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  1. It is well known that drag created by turbulent flow over a surface can be reduced by oscillating the surface in the direction transverse to the mean flow. Efforts to understand the mechanism by which this occurs often apply the solution for laminar flow in the infinite half-space over a planar, oscillating wall (Stokes’ second problem) through the viscous and buffer layer of the streamwise turbulent flow. This approach is used for flows having planar surfaces, such as channel flow, and flows over curved surfaces, such as the interior of round pipes. However, surface curvature introduces an additional effect that can be significant, especially when the viscous region is not small compared to the pipe radius. The exact solutions for flow over transversely oscillating walls in a laminar pipe and planar channel flow are compared to the solution of Stokes’ second problem to determine the effects of wall curvature and/or finite domain size. It is shown that a single non-dimensional parameter, the Womersley number, can be used to scale these effects and that both effects become small at a Womersley number of greater than about 6.51, which is the Womersley number based on the thickness of the Stokes’ layer ofmore »the classical solution.« less
    Free, publicly-accessible full text available October 27, 2023
  2. The turbulent wake flow past a sphere at ReD= 3700 is investigated via Direct Numerical Simulation (DNS). The characteristic motions in the wake flow, such as vortex shedding and bubble pumping are identified by the probes placed in the near wake with a dominating frequency of St= fu∞/D= 0.22 and 0.004, respectively. The modal analysis is conducted in the wake area using Proper Orthogonal Decomposition (POD) and Dynamic Mode Decomposition (DMD). The vortex shedding and bubble pumping motions are also captured by the modal analysis. The results from POD and DMD show comparable patterns of both characteristic motions. For the bubble pumping motion, the dominating frequency of the corresponding POD mode is St= 0.004, while the DMD mode that is directly related to the separation bubble has the frequency of St= 0.009.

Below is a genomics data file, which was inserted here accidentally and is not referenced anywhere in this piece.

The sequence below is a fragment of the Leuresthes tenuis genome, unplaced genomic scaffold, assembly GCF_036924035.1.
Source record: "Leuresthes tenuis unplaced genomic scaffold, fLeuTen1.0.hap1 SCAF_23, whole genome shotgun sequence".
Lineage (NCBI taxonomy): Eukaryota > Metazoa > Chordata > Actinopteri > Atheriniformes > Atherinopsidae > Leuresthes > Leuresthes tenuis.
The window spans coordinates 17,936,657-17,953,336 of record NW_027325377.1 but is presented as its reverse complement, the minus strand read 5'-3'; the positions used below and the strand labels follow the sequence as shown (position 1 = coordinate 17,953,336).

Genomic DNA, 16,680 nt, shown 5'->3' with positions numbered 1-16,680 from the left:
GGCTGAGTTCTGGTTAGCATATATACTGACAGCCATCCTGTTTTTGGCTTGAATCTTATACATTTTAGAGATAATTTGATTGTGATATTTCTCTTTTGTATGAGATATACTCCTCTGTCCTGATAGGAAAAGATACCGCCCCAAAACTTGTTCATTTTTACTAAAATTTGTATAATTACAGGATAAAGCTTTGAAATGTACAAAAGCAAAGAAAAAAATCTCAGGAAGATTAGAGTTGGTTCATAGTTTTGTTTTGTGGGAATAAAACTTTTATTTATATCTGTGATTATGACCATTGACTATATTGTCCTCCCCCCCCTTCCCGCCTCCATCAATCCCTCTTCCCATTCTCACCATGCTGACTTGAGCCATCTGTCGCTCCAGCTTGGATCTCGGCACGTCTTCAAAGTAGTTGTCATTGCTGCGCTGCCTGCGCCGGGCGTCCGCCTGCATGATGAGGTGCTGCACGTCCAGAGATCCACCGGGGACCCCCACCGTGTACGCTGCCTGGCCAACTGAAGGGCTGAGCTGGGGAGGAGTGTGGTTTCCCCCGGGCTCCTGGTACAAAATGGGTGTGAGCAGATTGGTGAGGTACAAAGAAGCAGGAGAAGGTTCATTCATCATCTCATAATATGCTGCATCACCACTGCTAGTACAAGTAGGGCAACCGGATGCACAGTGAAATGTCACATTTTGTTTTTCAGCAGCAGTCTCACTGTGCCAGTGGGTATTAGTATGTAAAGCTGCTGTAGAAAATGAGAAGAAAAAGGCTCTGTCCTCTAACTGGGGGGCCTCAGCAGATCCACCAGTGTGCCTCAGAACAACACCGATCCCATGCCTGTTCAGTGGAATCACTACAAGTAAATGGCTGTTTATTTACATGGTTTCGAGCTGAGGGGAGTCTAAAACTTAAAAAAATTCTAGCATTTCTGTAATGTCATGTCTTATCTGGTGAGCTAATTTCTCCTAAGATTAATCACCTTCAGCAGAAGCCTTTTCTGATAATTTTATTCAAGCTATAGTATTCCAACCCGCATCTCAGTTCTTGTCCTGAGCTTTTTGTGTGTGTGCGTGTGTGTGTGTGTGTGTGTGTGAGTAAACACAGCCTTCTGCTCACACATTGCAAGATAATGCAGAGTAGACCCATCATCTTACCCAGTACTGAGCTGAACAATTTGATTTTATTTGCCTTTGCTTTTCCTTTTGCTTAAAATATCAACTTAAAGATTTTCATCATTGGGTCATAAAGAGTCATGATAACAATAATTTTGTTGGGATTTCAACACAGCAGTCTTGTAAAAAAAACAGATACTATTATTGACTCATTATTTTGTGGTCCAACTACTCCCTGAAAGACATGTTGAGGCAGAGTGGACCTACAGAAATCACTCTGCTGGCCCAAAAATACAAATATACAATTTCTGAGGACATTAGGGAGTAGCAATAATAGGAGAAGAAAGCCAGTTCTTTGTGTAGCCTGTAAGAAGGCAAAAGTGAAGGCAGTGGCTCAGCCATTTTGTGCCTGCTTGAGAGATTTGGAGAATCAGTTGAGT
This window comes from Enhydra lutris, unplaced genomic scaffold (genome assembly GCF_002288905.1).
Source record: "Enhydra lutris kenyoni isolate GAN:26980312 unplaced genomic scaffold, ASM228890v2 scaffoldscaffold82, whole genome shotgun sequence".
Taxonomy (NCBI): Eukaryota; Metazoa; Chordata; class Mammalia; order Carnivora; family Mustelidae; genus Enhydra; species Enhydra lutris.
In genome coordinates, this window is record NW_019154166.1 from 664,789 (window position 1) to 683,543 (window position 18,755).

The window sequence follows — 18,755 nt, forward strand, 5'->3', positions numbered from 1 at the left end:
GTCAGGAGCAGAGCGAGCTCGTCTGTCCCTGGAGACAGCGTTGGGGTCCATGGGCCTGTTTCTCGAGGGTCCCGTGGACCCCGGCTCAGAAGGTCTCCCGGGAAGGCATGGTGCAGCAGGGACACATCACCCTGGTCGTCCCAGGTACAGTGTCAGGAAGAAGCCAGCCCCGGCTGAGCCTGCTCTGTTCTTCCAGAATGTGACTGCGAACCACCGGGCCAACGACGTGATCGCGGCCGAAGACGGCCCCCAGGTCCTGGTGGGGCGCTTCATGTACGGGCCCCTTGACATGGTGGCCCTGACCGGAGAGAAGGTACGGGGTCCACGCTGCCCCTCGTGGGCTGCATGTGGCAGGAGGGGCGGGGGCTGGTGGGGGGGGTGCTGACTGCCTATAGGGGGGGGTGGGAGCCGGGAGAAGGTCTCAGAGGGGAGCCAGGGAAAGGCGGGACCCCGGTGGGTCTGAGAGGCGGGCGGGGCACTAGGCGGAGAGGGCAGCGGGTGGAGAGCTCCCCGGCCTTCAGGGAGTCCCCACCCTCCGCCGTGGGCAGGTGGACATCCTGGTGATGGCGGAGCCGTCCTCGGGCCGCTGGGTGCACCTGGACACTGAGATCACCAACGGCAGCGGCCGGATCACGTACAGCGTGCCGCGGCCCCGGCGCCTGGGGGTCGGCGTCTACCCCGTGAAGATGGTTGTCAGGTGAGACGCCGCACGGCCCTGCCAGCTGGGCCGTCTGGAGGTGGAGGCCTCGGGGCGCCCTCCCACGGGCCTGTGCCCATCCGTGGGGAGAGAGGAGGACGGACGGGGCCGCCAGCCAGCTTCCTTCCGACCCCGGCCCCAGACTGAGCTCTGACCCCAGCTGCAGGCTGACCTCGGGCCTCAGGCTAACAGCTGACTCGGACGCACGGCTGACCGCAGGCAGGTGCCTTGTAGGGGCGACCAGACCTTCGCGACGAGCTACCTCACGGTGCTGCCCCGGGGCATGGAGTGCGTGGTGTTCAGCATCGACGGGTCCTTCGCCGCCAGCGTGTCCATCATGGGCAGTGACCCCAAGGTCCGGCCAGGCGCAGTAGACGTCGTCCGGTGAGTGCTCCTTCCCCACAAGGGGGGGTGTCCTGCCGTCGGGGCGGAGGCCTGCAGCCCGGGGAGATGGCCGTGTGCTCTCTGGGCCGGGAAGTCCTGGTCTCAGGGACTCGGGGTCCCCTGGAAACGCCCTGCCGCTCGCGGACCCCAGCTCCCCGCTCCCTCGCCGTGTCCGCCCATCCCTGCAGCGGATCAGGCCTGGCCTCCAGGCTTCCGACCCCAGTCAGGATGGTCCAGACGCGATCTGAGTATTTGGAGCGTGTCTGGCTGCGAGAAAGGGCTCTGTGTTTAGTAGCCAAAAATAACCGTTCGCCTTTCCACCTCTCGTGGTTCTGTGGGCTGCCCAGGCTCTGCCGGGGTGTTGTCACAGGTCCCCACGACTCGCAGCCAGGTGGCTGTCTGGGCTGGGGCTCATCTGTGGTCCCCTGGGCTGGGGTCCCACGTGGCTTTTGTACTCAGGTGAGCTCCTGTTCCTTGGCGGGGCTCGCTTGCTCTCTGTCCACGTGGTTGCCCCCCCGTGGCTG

Free, publicly-accessible full text available July 19, 2023
  3. Free, publicly-accessible full text available July 19, 2023
  4. A high-order in space spectral-element methodology for the solution of a strongly coupled fluid-structure interaction (FSI) problem is developed. A methodology is based on a partitioned solution of incompressible fluid equations on body-fitted grids, and nonlinearly-elastic solid deformation equations coupled via a fixed-point iteration approach with Aitken relaxation. A comprehensive verification strategy of the developed methodology is presented, including h-, p-and temporal refinement studies. An expected order of convergence is demonstrated first separately for the corresponding fluid and solid solvers, followed by a self-convergence study on a coupled FSI problem (self-convergence refers to a convergence to a reference solution obtained with the same solver at higher resolution). To this end, a new three-dimensional fluid-structure interaction benchmark is proposed for a verification of the FSI codes, which consists of a fluid flow in a channel with one rigid and one flexible wall. It is shown that, due to a consistent problem formulation, including initial and boundary conditions, a high-order spatial convergence on a fully coupled FSI problem can be demonstrated. Finally, a developed framework is applied successfully to a Direct Numerical Simulation of a turbulent flow in a channel interacting with a compliant wall, where the fluid-structure interface is fully resolved.